I came across this note from reading Atul Gawande’s articles since the early 2000’s in the New Yorker Magazine. It took a while to fully understand the details of what he was writing until I fully understood the complicated way in which the healthcare system worked. It worked (or rather it did not work) because keeping ones health history intact and in order (book, bag, thaila, file) is a challenge and this catches up with you when some important elements of diagnosis are needed for treatment.
I was always in desperate-awe of the fact that doctors primarily went with physical diagnosis and less on what the patient was describing, almost brushing away the details as nonsense. This left me with a feeling of not being heard or a hypochondriac who never could stop talking about her health. Then I chanced upon one of Gawande’s articles where he describes how he treated a person’s actual problem by going back to his notes as described by the patients and noted and to things that were not the standard procedure. The doctor found that the small details that are built up in the patient’s medical history are a key to understanding their medical problems better. It is important to listen to the patient and pay attention to the details and it is helpful specially so in some critical diagnosis.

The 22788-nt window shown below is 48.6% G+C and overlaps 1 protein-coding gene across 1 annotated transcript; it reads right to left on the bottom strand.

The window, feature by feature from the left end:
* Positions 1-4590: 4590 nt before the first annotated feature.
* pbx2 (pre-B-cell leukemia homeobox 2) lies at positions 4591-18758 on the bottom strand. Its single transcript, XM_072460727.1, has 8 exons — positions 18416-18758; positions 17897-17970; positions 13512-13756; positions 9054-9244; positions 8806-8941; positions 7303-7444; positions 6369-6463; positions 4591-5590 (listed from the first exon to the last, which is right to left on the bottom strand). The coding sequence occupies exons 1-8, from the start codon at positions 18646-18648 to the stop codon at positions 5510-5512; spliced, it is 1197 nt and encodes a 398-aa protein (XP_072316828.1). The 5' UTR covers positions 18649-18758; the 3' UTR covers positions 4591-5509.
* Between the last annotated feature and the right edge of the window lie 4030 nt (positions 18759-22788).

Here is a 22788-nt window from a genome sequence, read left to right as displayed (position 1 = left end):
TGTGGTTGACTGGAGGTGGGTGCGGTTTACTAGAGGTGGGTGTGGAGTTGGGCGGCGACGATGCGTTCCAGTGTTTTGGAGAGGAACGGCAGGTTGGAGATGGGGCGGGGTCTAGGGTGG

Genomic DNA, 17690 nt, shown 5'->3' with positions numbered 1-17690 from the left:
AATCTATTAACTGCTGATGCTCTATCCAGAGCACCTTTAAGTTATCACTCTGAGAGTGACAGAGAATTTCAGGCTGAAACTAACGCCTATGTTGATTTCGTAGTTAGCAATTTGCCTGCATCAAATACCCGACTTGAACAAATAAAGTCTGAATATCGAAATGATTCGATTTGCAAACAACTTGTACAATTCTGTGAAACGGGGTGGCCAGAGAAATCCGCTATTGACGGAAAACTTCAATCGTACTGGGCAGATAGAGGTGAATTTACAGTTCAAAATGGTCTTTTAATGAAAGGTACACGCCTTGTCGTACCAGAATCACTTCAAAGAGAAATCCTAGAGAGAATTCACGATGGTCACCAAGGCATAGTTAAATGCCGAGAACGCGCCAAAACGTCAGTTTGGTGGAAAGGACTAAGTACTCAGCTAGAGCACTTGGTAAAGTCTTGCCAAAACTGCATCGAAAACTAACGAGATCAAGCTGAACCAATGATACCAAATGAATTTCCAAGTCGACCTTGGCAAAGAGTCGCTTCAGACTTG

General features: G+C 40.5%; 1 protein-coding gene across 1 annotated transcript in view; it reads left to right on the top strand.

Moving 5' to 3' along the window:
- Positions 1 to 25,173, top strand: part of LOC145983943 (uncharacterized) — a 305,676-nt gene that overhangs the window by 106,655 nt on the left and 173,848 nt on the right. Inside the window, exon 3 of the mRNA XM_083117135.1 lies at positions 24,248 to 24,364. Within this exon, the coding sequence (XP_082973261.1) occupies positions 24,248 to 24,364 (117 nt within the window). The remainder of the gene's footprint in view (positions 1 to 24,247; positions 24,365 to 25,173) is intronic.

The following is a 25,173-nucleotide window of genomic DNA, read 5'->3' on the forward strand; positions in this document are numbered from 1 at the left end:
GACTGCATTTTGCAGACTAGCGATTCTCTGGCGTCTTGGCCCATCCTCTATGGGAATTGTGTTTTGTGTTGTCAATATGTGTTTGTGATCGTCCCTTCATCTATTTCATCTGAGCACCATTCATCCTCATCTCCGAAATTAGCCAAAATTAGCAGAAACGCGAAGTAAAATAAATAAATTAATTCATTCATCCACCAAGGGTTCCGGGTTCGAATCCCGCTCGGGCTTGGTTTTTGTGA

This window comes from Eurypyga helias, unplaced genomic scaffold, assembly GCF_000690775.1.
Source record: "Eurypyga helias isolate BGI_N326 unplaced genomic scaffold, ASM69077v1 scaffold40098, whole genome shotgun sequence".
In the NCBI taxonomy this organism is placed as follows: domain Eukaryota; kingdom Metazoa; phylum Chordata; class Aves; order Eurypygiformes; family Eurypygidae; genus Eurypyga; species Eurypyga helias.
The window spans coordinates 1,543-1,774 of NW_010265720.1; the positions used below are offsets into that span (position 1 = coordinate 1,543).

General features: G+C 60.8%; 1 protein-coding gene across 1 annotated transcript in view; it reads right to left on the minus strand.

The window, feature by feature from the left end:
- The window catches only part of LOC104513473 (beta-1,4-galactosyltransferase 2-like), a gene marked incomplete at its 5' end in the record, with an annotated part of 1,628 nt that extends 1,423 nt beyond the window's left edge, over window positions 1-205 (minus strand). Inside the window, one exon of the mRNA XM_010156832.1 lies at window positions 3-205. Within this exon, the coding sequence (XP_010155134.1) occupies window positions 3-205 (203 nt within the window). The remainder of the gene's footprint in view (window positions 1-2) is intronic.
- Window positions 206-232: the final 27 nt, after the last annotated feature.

In this day when carrying one’s health history and carting it between doctors is such a nuisance, it makes sense to use a good electronic data maintenance system that works well.